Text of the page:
Keeping Warm: The Ways The Victorians Did!

By Melissa Cole, Curator

It is a cold blistery day at the lake in Oshawa today as I write this post.  Which made me wonder how our ancestors kept warm in these buildings back in the day before forced air heating was pumping through the building.   On windy days like today you can still hear the air whistling into the building which makes it feel colder but really it is not.  In these days of central-heating, electric blankets and household insulation, keeping warm and toasty, especially at night is more of a privilege, rather than an absolute necessity. But how did people snuggle up and keep warm at night before we had all these wonderful things such as insulated, centrally-heated homes and electrically-warmed blankets?


They were not just there for decoration!  In the days before central heating, people hung tapestries on the walls of their rooms. Enormous, embroidered sheets of fabric, lavishly and beautifully and brightly decorated.  But tapestries were not just hanging on the walls for the sake of art and beauty.  What people tend to forget is that, in winter-time, especially in the countries which experienced exceptionally heavy snowfalls, the interior of a house or building was often not much warmer than the temperature outside! The point of tapestries was to trap heat inside a room and act like a form of insulation. Where-ever possible, tapestries were hung to keep warm air in, and cold air out.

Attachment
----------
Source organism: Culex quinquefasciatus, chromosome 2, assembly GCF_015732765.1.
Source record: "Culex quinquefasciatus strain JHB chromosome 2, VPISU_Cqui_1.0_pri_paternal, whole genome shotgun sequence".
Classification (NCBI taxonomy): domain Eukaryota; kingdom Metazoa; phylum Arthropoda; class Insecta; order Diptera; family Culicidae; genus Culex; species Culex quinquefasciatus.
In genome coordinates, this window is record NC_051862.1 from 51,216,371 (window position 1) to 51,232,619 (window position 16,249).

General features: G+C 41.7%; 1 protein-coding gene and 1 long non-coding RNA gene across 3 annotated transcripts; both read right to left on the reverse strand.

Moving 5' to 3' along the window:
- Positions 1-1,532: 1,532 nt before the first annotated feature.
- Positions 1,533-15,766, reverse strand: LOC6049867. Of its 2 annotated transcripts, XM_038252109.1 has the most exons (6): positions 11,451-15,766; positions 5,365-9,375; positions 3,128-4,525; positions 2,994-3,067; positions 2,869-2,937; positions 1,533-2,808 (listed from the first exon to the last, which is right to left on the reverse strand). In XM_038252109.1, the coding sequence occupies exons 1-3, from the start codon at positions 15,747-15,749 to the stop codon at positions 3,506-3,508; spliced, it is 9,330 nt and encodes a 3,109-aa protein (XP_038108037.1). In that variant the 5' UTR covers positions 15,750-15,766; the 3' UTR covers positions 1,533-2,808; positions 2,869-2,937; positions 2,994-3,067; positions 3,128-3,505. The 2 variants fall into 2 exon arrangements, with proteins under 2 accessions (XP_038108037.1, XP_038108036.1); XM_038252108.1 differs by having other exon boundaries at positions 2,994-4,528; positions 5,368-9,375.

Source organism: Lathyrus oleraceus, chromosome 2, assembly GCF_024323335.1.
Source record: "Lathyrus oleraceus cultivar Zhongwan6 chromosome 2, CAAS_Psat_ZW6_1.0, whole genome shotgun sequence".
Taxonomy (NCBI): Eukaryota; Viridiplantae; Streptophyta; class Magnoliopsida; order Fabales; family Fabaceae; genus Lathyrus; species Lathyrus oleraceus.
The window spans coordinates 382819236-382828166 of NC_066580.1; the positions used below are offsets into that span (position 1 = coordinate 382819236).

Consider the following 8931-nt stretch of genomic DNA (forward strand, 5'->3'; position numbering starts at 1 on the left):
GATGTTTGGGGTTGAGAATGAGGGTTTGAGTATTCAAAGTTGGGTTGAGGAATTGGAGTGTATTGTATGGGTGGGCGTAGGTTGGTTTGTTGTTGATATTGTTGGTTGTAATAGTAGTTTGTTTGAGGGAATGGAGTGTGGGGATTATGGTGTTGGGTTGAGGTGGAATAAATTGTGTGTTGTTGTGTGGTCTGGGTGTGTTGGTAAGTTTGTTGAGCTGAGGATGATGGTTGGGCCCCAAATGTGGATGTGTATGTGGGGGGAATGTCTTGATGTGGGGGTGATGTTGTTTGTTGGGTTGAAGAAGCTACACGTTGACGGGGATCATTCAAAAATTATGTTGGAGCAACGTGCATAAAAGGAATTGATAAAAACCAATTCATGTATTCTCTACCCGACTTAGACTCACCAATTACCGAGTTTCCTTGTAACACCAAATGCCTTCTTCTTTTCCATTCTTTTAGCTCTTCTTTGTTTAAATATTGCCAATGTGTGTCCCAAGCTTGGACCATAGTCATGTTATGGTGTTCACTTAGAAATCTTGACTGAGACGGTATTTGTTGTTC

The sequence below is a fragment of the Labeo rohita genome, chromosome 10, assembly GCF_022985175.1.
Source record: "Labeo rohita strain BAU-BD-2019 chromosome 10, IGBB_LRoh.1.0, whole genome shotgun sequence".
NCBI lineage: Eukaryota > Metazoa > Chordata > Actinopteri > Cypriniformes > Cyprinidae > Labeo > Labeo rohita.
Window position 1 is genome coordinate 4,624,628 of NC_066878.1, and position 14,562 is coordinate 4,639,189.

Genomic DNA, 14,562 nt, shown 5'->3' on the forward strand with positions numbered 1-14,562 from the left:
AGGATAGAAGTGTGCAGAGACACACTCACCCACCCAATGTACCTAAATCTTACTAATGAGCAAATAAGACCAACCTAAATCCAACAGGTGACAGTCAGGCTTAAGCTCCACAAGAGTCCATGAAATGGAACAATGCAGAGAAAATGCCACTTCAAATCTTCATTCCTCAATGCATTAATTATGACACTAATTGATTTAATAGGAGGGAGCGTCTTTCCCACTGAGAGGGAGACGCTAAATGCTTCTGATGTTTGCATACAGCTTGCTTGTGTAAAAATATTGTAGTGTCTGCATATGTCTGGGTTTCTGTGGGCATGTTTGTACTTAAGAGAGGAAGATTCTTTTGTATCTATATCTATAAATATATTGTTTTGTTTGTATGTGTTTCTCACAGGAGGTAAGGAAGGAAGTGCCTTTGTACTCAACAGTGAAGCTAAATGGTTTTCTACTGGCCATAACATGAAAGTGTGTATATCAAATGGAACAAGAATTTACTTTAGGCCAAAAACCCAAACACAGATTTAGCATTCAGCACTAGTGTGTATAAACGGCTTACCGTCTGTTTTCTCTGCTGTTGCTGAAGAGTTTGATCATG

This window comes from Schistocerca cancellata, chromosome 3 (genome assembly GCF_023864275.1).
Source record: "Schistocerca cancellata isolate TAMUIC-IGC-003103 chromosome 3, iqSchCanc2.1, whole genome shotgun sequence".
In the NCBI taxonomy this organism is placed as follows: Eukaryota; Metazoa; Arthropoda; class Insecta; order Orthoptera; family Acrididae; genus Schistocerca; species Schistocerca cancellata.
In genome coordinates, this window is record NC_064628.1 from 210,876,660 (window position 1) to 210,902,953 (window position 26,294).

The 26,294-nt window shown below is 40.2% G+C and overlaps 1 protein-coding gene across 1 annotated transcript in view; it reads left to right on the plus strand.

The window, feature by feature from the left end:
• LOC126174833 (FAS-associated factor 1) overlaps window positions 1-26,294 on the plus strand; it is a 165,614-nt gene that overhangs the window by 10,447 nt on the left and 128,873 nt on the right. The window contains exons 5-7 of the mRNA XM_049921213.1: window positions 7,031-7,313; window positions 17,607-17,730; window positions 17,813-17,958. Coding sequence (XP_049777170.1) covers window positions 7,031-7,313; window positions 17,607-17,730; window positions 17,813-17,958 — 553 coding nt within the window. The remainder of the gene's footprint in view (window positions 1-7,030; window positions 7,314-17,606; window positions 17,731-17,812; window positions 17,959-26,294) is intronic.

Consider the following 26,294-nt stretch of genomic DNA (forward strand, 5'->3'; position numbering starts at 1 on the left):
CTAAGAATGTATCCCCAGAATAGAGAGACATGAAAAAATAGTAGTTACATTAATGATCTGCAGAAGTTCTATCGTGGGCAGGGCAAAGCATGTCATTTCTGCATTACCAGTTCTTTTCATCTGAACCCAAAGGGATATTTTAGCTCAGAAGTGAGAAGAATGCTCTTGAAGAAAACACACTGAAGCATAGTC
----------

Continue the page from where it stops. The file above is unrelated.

Curtains did more than just keep out unwanted light. They have important insulating properties, keeping in warm air, and keeping out cold air, much like the tapestries that covered the walls. Curtains also stopped any unwelcome breezes or drafts from blowing in between the cracks and openings in early windows, from between the frames.


Bed Warmer, photographs from Artefacts Canada, Saskatchewan Western Development Museum
Bed Warmer, photographs from Artefacts Canada, Saskatchewan Western Development Museum

A bed warmer looks like a big frying-pan. You fill the pan of the bed warmer with burning charcoal or ashes from the fireplace or stove, close the lid, and then, holding the pan with the long handle, you slide it under the covers, between the blankets and the mattress, and there you left it, until it warmed up the bed.

013.3.13 - Bed Warmer, OCM Collection
013.3.13 – Bed Warmer, OCM Collection

While coal-filled and ash-filled bed warmers were very popular, there was always the potential risk of fire. A safer and more portable option was the hot-water bed warmer or hot-water bottle.